25 Jul 2016
It was my very first time to be called a champion.
As a summer of sport reaches its climax in Brazil, people are also building up a sweat behind prison walls. Whether on treadmills, football pitches or badminton courts, sport can be a diversion and a release, as well as providing a potential route to employment. In her report on prison education, Dame Sally Coates emphasised the value of sports in custody, and challenged the Football Association and football clubs to play a more active role inside, offering coaching and refereeing courses, for example.
Together with the National Alliance of Sports for the Desistance of Crime, PET wanted to hear what people inside prisons thought about the availability of sport in prisons and about its impact. We put out a call for contributions in the April issue of Inside Time. The responses we received spoke of a value of exercise that goes beyond bicep building and calorie burning. Here are some examples.
Ross played rugby for 34 years, most lately at HMP The Mount. The sport, he says, has been a “constant source of joy” in his life, and the opportunity to continue in custody has made a “huge difference” to his experience of prison.
“Being able to continue playing it in closed conditions has been nothing short of miraculous...the gift of being outside and training two to three times a week, plus the challenge of a league competition from local clubs gave such focus to the week. It gave my teammates and I a sense of camaraderie and achievement that wouldn’t have been there otherwise.”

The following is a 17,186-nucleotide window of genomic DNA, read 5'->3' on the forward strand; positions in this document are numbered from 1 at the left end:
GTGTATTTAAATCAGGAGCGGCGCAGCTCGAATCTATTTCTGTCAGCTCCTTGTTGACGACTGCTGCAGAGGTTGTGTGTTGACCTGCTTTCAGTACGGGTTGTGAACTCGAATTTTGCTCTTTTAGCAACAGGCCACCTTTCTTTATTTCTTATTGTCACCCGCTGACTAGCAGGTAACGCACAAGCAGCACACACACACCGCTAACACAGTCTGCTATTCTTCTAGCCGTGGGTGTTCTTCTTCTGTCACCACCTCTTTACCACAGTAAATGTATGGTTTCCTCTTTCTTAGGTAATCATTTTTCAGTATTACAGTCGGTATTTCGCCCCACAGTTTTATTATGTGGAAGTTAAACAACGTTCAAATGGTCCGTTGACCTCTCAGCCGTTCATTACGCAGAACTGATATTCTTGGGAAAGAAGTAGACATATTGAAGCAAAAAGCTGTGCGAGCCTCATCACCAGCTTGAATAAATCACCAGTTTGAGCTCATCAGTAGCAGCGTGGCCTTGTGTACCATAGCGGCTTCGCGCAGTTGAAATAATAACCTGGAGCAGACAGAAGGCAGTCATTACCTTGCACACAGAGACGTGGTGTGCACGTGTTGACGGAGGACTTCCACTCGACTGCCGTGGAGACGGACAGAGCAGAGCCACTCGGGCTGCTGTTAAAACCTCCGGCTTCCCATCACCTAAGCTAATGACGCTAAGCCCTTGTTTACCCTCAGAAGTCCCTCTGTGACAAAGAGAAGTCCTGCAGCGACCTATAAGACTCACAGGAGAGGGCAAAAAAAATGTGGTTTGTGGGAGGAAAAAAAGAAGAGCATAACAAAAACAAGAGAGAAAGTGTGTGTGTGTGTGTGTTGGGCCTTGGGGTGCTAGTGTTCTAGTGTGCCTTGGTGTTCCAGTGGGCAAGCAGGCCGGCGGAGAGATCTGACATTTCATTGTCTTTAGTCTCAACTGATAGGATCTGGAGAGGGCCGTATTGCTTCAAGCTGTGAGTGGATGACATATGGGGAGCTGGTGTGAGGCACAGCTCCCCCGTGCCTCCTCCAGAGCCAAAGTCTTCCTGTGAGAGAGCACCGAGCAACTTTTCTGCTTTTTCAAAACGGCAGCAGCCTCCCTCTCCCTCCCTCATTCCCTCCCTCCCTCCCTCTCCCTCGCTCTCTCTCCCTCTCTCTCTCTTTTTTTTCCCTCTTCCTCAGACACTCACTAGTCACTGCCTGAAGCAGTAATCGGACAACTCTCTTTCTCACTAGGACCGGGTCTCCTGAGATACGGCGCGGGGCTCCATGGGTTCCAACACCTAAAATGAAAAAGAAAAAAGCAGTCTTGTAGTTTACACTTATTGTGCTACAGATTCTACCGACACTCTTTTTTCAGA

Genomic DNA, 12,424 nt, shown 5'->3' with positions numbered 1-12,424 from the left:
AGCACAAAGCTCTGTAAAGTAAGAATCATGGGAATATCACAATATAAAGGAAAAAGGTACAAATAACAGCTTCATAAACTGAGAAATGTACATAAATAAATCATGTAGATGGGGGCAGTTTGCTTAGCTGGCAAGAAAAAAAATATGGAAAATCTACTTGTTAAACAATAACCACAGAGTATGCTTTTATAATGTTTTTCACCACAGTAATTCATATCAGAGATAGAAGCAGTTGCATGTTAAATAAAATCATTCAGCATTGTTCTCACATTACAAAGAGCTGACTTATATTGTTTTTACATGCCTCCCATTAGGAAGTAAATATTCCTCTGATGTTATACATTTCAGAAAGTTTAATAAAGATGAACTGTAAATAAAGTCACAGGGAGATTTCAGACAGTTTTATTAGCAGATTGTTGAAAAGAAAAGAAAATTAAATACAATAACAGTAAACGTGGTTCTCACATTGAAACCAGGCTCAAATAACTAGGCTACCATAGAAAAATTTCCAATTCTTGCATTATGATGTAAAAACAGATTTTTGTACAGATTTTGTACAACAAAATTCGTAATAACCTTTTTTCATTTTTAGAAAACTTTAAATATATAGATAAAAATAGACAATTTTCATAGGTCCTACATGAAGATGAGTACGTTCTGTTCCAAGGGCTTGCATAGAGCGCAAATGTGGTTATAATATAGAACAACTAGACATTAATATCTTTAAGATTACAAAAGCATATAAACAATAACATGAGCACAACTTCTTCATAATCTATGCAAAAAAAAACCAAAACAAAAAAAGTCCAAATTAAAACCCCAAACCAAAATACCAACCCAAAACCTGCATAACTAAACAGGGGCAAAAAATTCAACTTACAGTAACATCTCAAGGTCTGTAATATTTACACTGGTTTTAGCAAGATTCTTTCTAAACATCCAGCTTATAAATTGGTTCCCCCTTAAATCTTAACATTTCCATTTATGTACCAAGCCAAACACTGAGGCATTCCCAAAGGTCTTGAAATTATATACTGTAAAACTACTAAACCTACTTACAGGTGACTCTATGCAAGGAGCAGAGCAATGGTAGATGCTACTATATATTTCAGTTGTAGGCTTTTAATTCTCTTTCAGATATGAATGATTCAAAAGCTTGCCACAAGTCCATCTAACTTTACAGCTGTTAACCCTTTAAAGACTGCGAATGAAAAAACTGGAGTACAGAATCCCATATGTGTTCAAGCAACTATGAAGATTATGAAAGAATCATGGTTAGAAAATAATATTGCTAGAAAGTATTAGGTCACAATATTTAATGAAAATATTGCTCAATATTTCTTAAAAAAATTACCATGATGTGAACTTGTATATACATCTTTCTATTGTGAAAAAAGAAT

Adam, at HMP Nottingham, came into custody with a very successful sports career behind him, running gyms, coaching athletes, and even holding World Titles in both Tae Kwon Do and kickboxing. Having been used to carefully regulating his exercise and diet, the “awful food” and curtailed gym sessions of prison were a “huge shock to the system,” he wrote. To compensate, he created his own work-out regime in his cell, making weights from bottles of water. Later, he began teaching fellow prisoners Yoga and Tai Chi, and noticed huge benefits.
"After training many people in prison, I have even greater respect for the benefits of exercise. Many crimes are committed by people who suffer from low self-confidence and a lack of discipline. I'm a big believer that changing just one aspect of a person's life, positively, can have a domino effect on other areas of their life.
"With improved self-confidence, having realised they can achieve a goal, a person is less likely to re-offend. Aside from the physical benefits, the fittest people exhibit lower levels of stress hormones and regular gym users have significantly improved scores on measures of anger and overall mood, it baffles me that the gym is considered such a low priority in prisons."
The broader benefits of sports were strikingly illustrated in a letter from Mark at HMP Parkhurst. Mark, who is in his 40s, came to prison overweight but decided he needed to “do something about it” and so began attending the gym and playing badminton. When he was approached by a fellow prisoners, ‘Mr Cen’, to partner up for a tournament Mark said he felt “out of his comfort zone”. ‘Mr Cen’ was from West Africa, and Mark had “barely associated” with anyone of a different race before. But, wrote Mark, “‘Mr Cen’ has a heart of gold and a belief that all things are possible”. The enthusiasm proved contagious. The two teamed up, and went on to win round after round of the badminton tournament. Helped by ‘Mr Cen’s’ “perpetual kind words” and the pair’s natural partnership, they claimed victory.
“I was very emotional during the ceremony for several reasons,” writes Mark. “It was my very first time to be called a champion. Exercise has broadened my horizons and given me a total stranger for a true friend. I now have a different view and attitude towards diversity, culture and religion.”